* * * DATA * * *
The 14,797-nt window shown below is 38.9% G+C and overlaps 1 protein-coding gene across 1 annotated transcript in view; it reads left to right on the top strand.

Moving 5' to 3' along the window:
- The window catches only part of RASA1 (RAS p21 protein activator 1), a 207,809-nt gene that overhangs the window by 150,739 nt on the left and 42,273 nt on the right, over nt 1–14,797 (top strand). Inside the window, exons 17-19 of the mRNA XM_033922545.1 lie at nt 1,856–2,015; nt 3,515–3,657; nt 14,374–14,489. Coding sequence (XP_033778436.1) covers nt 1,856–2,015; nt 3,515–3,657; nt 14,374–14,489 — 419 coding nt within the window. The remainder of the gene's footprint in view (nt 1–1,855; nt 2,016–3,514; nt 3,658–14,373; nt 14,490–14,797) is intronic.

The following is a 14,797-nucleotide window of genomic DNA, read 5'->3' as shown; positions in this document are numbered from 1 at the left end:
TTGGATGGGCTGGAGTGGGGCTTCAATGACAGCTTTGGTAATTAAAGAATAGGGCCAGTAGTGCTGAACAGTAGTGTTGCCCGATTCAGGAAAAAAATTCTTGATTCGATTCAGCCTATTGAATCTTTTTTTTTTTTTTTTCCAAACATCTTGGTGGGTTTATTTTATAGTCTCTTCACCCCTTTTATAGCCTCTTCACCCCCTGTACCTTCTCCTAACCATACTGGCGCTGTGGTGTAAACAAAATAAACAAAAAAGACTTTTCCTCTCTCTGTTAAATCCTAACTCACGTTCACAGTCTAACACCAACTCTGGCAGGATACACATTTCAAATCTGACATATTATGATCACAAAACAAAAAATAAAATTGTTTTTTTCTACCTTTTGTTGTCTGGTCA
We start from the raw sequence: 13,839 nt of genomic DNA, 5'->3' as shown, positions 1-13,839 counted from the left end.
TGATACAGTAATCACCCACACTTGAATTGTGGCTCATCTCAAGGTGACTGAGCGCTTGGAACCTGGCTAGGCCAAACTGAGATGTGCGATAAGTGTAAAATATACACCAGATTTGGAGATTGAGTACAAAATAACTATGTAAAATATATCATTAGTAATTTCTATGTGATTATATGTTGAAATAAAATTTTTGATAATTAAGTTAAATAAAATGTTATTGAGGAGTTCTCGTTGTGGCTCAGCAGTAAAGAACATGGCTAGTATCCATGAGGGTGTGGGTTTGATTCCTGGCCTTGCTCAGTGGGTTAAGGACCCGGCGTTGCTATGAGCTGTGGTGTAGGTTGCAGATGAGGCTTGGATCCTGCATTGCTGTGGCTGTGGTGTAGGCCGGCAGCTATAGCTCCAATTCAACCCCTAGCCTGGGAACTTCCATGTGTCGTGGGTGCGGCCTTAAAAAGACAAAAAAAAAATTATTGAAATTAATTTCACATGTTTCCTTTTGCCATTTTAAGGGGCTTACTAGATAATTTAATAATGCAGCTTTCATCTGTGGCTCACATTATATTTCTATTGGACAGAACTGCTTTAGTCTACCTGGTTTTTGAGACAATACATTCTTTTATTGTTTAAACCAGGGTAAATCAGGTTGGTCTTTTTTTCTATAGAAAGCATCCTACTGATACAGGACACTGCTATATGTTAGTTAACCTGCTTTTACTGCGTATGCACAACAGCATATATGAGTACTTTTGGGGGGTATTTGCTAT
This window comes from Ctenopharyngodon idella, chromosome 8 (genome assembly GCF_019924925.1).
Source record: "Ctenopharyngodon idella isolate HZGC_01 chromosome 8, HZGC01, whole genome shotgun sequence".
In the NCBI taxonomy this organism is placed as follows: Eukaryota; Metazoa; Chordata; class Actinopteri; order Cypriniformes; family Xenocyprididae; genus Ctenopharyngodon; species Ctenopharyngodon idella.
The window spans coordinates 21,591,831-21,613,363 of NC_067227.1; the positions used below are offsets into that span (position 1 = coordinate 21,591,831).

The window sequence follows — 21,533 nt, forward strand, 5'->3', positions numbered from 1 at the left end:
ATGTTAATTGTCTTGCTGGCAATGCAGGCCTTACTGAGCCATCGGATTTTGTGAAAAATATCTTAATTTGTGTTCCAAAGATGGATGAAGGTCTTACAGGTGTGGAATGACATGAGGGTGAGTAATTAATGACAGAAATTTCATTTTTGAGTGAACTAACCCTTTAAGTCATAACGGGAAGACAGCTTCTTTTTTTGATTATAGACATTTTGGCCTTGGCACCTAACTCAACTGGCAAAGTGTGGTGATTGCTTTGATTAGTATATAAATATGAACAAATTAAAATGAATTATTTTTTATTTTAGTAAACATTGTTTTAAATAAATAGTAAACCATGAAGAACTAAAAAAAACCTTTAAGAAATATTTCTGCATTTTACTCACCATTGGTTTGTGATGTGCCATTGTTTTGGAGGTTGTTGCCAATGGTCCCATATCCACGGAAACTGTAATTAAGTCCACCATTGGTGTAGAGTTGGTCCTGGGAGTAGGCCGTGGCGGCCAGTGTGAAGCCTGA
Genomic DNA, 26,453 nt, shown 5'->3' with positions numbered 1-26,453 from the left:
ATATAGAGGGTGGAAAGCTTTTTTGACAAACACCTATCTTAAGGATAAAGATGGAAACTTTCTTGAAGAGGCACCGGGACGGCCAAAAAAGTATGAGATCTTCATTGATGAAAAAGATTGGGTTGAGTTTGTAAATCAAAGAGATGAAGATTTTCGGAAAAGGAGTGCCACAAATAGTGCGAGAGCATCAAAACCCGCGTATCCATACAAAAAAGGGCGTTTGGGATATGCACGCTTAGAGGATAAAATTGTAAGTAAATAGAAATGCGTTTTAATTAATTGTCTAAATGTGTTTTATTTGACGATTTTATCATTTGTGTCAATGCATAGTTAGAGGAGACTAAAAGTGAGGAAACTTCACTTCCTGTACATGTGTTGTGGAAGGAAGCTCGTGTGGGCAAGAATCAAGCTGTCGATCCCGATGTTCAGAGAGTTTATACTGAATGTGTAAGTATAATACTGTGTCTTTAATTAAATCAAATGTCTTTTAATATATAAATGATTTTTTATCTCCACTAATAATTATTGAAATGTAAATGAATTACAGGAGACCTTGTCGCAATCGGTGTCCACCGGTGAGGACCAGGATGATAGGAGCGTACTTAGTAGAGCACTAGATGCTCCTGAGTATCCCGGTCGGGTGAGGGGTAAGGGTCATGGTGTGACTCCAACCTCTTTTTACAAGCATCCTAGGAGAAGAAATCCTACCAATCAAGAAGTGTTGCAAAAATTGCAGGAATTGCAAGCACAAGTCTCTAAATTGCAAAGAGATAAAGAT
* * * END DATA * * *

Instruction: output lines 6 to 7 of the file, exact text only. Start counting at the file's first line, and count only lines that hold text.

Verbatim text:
We start from the raw sequence: 13,839 nt of genomic DNA, 5'->3' as shown, positions 1-13,839 counted from the left end.
TGATACAGTAATCACCCACACTTGAATTGTGGCTCATCTCAAGGTGACTGAGCGCTTGGAACCTGGCTAGGCCAAACTGAGATGTGCGATAAGTGTAAAATATACACCAGATTTGGAGATTGAGTACAAAATAACTATGTAAAATATATCATTAGTAATTTCTATGTGATTATATGTTGAAATAAAATTTTTGATAATTAAGTTAAATAAAATGTTATTGAGGAGTTCTCGTTGTGGCTCAGCAGTAAAGAACATGGCTAGTATCCATGAGGGTGTGGGTTTGATTCCTGGCCTTGCTCAGTGGGTTAAGGACCCGGCGTTGCTATGAGCTGTGGTGTAGGTTGCAGATGAGGCTTGGATCCTGCATTGCTGTGGCTGTGGTGTAGGCCGGCAGCTATAGCTCCAATTCAACCCCTAGCCTGGGAACTTCCATGTGTCGTGGGTGCGGCCTTAAAAAGACAAAAAAAAAATTATTGAAATTAATTTCACATGTTTCCTTTTGCCATTTTAAGGGGCTTACTAGATAATTTAATAATGCAGCTTTCATCTGTGGCTCACATTATATTTCTATTGGACAGAACTGCTTTAGTCTACCTGGTTTTTGAGACAATACATTCTTTTATTGTTTAAACCAGGGTAAATCAGGTTGGTCTTTTTTTCTATAGAAAGCATCCTACTGATACAGGACACTGCTATATGTTAGTTAACCTGCTTTTACTGCGTATGCACAACAGCATATATGAGTACTTTTGGGGGGTATTTGCTAT